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Elevated surface chlorophyll associated with natural oil seeps in the Gulf of Mexico

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Abstract

Natural hydrocarbon seeps occur on the sea floor along continental margins, and account for up to 47% of the oil released into the oceans1. Hydrocarbon seeps are known to support local benthic productivity2, but little is known about their impact on photosynthetic organisms in the overlying water column. Here we present observations with high temporal and spatial resolution of chlorophyll concentrations in the northern Gulf of Mexico using in situ and shipboard flow-through fluorescence measurements from May to July 2012, as well as an analysis of ocean-colour satellite images from 1997 to 2007. All three methods reveal elevated chlorophyll concentrations in waters influenced by natural hydrocarbon seeps. Temperature and nutrient profiles above seep sites suggest that nutrient-rich water upwells from depth, which may facilitate phytoplankton growth and thus support the higher chlorophyll concentrations observed. Because upwelling occurs at natural seep locations around the world1,2,3, we conclude that offshore hydrocarbon seeps, and perhaps other types of deep ocean vents and seeps at depths exceeding 1,000 m, may influence biogeochemistry and productivity of the overlying water column.

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Figure 1: Water column profiles of chlorophyll, nutrients and temperature above seep GC600 and background sites.
Figure 2: Transects of near-surface chlorophyll concentrations near seep GC600.
Figure 3: Changes in satellite-derived chlorophyll concentrations following oil-slick events.

Change history

  • 17 February 2016

    In the version of the Letter originally published online, the Methods section was omitted. The Methods can now be found in the Supplementary Information published online.

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Acknowledgements

We thank the science parties and ship’s crew of the RV Endeavor for their assistance with multiple shipboard operations. We thank O. Garcia-Pineda for his assistance in providing the TCNNA-derived database of putative natural oil seeps. We thank K. Geddes for assistance with chlorophyll extractions used in ALFA calibrations. This work is supported by The Gulf of Mexico Research Initiative’s (GOMRI) ECOGIG consortium, with additional support from NSF grant NSF-OCE-0928495 to J.P.M. and NASA grant NNX10AT99G to A.S. This is LDEO contribution number 7951, and ECOGIG contribution number 365. Data are available from the Gulf of Mexico Research Initiative Information and Data Cooperative (http://data.gulfresearchinitiative.org: R1.x132.134:0003, R1.x132.134:0005, R1.x132.139:0025, R1.x132.137:0045).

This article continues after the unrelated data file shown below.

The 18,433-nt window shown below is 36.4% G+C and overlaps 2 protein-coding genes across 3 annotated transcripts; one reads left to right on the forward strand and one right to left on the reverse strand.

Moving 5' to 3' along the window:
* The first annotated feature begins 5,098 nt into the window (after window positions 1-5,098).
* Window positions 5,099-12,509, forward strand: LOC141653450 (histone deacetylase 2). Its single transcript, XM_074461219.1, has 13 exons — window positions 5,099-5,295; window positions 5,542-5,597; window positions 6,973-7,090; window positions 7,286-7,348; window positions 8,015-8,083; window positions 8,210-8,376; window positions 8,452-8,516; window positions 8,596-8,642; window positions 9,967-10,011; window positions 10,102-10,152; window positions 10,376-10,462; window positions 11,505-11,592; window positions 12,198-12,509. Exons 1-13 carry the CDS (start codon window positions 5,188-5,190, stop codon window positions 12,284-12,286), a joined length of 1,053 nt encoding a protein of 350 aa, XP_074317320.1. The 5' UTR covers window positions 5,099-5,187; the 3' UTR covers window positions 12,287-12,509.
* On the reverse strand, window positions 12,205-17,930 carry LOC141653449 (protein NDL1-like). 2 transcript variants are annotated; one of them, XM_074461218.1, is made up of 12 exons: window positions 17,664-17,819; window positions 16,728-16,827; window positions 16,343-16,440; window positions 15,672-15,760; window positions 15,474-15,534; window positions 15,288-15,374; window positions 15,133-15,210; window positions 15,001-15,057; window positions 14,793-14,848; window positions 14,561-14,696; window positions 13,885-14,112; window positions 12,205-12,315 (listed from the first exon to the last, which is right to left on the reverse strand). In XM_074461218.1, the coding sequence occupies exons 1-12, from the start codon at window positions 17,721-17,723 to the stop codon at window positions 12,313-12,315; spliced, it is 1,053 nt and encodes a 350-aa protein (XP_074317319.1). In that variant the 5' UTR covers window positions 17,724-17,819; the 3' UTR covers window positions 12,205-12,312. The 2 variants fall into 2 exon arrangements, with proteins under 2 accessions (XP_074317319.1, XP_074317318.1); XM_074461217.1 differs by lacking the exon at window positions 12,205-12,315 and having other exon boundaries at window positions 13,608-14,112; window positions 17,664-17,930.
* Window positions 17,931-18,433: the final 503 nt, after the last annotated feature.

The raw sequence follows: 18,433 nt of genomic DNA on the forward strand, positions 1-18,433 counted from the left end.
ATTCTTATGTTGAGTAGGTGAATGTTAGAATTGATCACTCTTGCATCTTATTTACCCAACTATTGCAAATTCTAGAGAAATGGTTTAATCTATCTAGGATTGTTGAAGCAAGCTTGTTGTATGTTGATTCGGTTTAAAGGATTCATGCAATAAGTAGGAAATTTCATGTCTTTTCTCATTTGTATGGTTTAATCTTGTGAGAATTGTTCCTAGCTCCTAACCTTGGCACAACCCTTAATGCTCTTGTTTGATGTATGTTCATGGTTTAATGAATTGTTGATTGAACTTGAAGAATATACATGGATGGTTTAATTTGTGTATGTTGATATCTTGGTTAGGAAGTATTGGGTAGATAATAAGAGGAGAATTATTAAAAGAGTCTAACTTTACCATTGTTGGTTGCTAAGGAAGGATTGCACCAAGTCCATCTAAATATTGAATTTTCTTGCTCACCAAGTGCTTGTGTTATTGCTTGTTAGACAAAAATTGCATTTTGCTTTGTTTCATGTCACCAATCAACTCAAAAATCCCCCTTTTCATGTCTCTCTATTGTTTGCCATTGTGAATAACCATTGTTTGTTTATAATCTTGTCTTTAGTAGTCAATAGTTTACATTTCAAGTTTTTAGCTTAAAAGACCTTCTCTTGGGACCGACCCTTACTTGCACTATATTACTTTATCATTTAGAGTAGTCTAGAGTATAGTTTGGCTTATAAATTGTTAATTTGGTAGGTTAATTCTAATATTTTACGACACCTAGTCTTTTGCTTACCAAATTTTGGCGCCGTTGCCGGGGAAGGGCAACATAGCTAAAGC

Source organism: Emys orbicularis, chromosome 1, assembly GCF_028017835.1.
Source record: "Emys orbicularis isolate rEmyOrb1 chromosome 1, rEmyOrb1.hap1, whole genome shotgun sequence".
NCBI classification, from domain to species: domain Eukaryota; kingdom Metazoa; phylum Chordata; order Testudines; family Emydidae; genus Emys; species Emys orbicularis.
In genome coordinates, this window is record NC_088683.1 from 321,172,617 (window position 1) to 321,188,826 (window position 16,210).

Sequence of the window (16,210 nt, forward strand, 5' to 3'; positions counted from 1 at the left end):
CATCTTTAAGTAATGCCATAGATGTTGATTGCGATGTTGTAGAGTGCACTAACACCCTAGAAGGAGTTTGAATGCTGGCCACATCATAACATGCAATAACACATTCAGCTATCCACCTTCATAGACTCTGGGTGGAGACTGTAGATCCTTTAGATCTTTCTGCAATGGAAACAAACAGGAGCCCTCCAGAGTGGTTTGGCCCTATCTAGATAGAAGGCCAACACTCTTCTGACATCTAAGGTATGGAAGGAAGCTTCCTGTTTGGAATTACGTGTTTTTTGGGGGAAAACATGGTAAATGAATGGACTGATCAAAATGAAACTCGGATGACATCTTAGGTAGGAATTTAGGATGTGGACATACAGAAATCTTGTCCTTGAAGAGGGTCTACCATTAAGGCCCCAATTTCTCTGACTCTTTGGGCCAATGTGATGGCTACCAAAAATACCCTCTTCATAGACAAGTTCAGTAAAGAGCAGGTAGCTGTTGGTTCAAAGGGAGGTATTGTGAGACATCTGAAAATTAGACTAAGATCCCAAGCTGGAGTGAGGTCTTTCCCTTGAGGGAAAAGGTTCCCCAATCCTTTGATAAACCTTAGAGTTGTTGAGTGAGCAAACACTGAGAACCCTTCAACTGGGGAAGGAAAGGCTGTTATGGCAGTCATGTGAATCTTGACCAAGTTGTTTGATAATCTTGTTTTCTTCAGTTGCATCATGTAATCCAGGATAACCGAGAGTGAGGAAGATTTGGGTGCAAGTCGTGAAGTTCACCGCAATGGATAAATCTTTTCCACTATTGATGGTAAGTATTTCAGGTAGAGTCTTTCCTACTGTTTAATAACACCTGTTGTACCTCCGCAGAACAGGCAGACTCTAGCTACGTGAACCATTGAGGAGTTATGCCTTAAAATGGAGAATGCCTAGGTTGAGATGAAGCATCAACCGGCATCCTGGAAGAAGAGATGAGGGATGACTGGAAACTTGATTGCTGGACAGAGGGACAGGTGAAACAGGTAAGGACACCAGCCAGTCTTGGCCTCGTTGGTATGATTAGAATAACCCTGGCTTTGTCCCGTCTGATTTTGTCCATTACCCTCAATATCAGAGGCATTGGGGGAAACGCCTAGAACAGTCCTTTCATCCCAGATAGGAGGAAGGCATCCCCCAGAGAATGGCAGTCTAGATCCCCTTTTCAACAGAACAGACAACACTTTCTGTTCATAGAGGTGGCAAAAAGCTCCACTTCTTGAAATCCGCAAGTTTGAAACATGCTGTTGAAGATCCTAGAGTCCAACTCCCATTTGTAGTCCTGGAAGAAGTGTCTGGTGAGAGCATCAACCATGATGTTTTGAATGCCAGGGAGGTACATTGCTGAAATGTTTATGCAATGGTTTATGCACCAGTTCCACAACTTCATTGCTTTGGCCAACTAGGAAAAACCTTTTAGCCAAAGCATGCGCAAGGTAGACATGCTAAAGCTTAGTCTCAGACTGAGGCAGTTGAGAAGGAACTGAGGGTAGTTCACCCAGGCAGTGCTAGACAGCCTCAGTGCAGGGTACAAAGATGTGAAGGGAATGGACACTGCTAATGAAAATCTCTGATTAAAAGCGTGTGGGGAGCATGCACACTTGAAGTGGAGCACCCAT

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A.S., A.R.J., B.Y., J.P.M. and N.A.D. designed the study. M.H., A.C. and S.P. helped analyse the data. N.A.D., A.R.J. and A.S. wrote the paper. I.R.M. collected and processed SAR images to produce databases of oil slicks and putative seep locations across the Gulf of Mexico. A.S. and S.P. collected and processed satellite images and data for analysis of chlorophyll concentrations associated with slick events. N.A.D., M.H. and A.C. collected and processed data for the shipboard in situ fluorometry. N.A.D., M.H., A.R.J., S.C.W. and J.P.M. deployed the CTD and analysed the data. S.C.W. and J.P.M. collected and processed nutrients samples. All authors discussed the results and commented on the manuscript.

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Correspondence to N. A. D’souza or A. Subramaniam.

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The authors declare no competing financial interests.

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D’souza, N., Subramaniam, A., Juhl, A. et al. Elevated surface chlorophyll associated with natural oil seeps in the Gulf of Mexico. Nature Geosci 9, 215–218 (2016). https://doi.org/10.1038/ngeo2631

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